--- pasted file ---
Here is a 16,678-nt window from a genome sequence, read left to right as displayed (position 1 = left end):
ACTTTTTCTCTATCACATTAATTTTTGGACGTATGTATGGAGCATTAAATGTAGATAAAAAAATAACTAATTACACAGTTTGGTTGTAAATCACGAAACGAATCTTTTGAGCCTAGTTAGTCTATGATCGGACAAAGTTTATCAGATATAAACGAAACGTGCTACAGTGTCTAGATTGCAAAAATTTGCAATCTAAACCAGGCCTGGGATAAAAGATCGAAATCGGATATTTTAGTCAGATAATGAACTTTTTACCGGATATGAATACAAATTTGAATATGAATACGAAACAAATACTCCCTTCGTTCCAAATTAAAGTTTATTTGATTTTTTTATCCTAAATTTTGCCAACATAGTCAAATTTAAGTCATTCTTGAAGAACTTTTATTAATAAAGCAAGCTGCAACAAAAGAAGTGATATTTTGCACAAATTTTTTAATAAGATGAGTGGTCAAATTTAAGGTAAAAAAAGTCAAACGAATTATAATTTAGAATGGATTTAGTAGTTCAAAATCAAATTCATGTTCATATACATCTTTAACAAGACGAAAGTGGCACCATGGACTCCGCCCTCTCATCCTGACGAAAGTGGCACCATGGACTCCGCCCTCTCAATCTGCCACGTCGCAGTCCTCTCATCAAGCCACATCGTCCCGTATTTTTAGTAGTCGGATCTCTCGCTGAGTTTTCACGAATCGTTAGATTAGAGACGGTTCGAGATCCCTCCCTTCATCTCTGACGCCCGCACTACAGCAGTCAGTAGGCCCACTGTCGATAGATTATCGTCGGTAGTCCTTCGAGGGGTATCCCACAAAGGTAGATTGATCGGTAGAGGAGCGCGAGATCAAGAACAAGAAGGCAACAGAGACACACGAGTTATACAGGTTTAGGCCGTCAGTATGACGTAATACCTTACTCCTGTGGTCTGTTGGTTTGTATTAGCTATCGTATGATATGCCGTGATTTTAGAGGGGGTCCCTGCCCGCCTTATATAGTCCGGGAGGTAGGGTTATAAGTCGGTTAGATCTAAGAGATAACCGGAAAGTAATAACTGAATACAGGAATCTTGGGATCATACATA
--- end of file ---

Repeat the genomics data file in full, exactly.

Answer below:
Here is a 16,678-nt window from a genome sequence, read left to right as displayed (position 1 = left end):
ACTTTTTCTCTATCACATTAATTTTTGGACGTATGTATGGAGCATTAAATGTAGATAAAAAAATAACTAATTACACAGTTTGGTTGTAAATCACGAAACGAATCTTTTGAGCCTAGTTAGTCTATGATCGGACAAAGTTTATCAGATATAAACGAAACGTGCTACAGTGTCTAGATTGCAAAAATTTGCAATCTAAACCAGGCCTGGGATAAAAGATCGAAATCGGATATTTTAGTCAGATAATGAACTTTTTACCGGATATGAATACAAATTTGAATATGAATACGAAACAAATACTCCCTTCGTTCCAAATTAAAGTTTATTTGATTTTTTTATCCTAAATTTTGCCAACATAGTCAAATTTAAGTCATTCTTGAAGAACTTTTATTAATAAAGCAAGCTGCAACAAAAGAAGTGATATTTTGCACAAATTTTTTAATAAGATGAGTGGTCAAATTTAAGGTAAAAAAAGTCAAACGAATTATAATTTAGAATGGATTTAGTAGTTCAAAATCAAATTCATGTTCATATACATCTTTAACAAGACGAAAGTGGCACCATGGACTCCGCCCTCTCATCCTGACGAAAGTGGCACCATGGACTCCGCCCTCTCAATCTGCCACGTCGCAGTCCTCTCATCAAGCCACATCGTCCCGTATTTTTAGTAGTCGGATCTCTCGCTGAGTTTTCACGAATCGTTAGATTAGAGACGGTTCGAGATCCCTCCCTTCATCTCTGACGCCCGCACTACAGCAGTCAGTAGGCCCACTGTCGATAGATTATCGTCGGTAGTCCTTCGAGGGGTATCCCACAAAGGTAGATTGATCGGTAGAGGAGCGCGAGATCAAGAACAAGAAGGCAACAGAGACACACGAGTTATACAGGTTTAGGCCGTCAGTATGACGTAATACCTTACTCCTGTGGTCTGTTGGTTTGTATTAGCTATCGTATGATATGCCGTGATTTTAGAGGGGGTCCCTGCCCGCCTTATATAGTCCGGGAGGTAGGGTTATAAGTCGGTTAGATCTAAGAGATAACCGGAAAGTAATAACTGAATACAGGAATCTTGGGATCATACATA